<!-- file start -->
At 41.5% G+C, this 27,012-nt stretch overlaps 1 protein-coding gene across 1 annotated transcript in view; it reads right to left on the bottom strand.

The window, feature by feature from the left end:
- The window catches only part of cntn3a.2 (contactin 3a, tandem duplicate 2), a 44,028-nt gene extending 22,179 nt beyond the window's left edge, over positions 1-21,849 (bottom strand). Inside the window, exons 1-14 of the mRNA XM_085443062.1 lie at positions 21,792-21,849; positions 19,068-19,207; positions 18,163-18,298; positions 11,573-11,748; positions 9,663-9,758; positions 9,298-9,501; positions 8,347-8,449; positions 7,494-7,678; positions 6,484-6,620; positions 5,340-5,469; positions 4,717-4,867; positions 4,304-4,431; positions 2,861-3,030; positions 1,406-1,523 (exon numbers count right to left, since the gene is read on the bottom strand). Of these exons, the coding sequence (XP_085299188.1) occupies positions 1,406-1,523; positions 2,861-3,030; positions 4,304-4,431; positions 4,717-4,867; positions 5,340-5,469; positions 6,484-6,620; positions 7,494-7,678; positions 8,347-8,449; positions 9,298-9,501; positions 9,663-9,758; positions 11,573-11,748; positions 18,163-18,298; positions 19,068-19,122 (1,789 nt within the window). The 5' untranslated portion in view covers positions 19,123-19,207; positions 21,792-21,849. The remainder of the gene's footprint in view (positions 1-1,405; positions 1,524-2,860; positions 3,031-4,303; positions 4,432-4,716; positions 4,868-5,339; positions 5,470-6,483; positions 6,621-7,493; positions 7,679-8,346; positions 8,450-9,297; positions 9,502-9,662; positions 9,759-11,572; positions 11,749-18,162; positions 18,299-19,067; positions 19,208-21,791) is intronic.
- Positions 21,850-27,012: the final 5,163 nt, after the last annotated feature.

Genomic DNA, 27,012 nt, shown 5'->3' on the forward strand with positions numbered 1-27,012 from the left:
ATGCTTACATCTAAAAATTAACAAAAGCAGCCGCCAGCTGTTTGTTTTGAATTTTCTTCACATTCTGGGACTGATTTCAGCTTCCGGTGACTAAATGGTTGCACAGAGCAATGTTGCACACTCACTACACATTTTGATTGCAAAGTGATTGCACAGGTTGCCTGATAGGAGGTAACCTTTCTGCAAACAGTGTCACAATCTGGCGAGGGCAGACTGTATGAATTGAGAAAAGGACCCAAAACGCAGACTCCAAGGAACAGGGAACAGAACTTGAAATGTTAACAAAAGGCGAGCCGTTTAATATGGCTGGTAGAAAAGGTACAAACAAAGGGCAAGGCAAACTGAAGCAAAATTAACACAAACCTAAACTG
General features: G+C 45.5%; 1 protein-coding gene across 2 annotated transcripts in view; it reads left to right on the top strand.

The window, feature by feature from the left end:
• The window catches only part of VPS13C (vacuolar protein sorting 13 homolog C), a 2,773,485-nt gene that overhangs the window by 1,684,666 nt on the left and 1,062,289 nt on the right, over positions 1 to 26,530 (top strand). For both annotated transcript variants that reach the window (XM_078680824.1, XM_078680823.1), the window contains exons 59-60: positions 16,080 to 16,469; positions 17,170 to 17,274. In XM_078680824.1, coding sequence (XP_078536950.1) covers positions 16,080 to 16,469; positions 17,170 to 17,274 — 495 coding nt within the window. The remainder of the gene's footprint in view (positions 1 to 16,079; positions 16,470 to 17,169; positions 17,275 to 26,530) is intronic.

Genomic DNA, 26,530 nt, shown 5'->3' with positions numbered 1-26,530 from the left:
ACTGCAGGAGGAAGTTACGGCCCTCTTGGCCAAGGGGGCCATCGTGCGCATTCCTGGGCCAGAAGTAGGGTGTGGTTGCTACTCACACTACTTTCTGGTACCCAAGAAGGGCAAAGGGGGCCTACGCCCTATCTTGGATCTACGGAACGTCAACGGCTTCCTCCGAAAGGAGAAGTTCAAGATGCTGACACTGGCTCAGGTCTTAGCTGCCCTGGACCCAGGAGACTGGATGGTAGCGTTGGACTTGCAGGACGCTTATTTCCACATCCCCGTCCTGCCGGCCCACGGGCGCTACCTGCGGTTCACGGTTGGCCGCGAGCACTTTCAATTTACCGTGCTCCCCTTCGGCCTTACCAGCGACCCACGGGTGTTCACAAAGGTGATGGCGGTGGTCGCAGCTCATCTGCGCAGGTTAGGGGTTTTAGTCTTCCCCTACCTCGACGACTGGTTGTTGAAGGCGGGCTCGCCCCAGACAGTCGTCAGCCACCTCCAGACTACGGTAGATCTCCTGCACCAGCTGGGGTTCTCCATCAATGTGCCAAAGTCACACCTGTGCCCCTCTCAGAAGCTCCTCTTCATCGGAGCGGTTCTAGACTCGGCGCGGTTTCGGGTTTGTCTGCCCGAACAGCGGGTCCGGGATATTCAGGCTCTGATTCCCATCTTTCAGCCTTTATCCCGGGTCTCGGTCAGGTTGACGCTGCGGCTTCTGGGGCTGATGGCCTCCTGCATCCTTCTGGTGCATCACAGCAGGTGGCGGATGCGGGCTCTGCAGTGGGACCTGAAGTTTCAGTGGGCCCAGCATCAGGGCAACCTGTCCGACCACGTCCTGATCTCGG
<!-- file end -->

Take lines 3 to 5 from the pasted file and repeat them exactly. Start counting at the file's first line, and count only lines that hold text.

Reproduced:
- The window catches only part of cntn3a.2 (contactin 3a, tandem duplicate 2), a 44,028-nt gene extending 22,179 nt beyond the window's left edge, over positions 1-21,849 (bottom strand). Inside the window, exons 1-14 of the mRNA XM_085443062.1 lie at positions 21,792-21,849; positions 19,068-19,207; positions 18,163-18,298; positions 11,573-11,748; positions 9,663-9,758; positions 9,298-9,501; positions 8,347-8,449; positions 7,494-7,678; positions 6,484-6,620; positions 5,340-5,469; positions 4,717-4,867; positions 4,304-4,431; positions 2,861-3,030; positions 1,406-1,523 (exon numbers count right to left, since the gene is read on the bottom strand). Of these exons, the coding sequence (XP_085299188.1) occupies positions 1,406-1,523; positions 2,861-3,030; positions 4,304-4,431; positions 4,717-4,867; positions 5,340-5,469; positions 6,484-6,620; positions 7,494-7,678; positions 8,347-8,449; positions 9,298-9,501; positions 9,663-9,758; positions 11,573-11,748; positions 18,163-18,298; positions 19,068-19,122 (1,789 nt within the window). The 5' untranslated portion in view covers positions 19,123-19,207; positions 21,792-21,849. The remainder of the gene's footprint in view (positions 1-1,405; positions 1,524-2,860; positions 3,031-4,303; positions 4,432-4,716; positions 4,868-5,339; positions 5,470-6,483; positions 6,621-7,493; positions 7,679-8,346; positions 8,450-9,297; positions 9,502-9,662; positions 9,759-11,572; positions 11,749-18,162; positions 18,299-19,067; positions 19,208-21,791) is intronic.
- Positions 21,850-27,012: the final 5,163 nt, after the last annotated feature.

Genomic DNA, 27,012 nt, shown 5'->3' on the forward strand with positions numbered 1-27,012 from the left: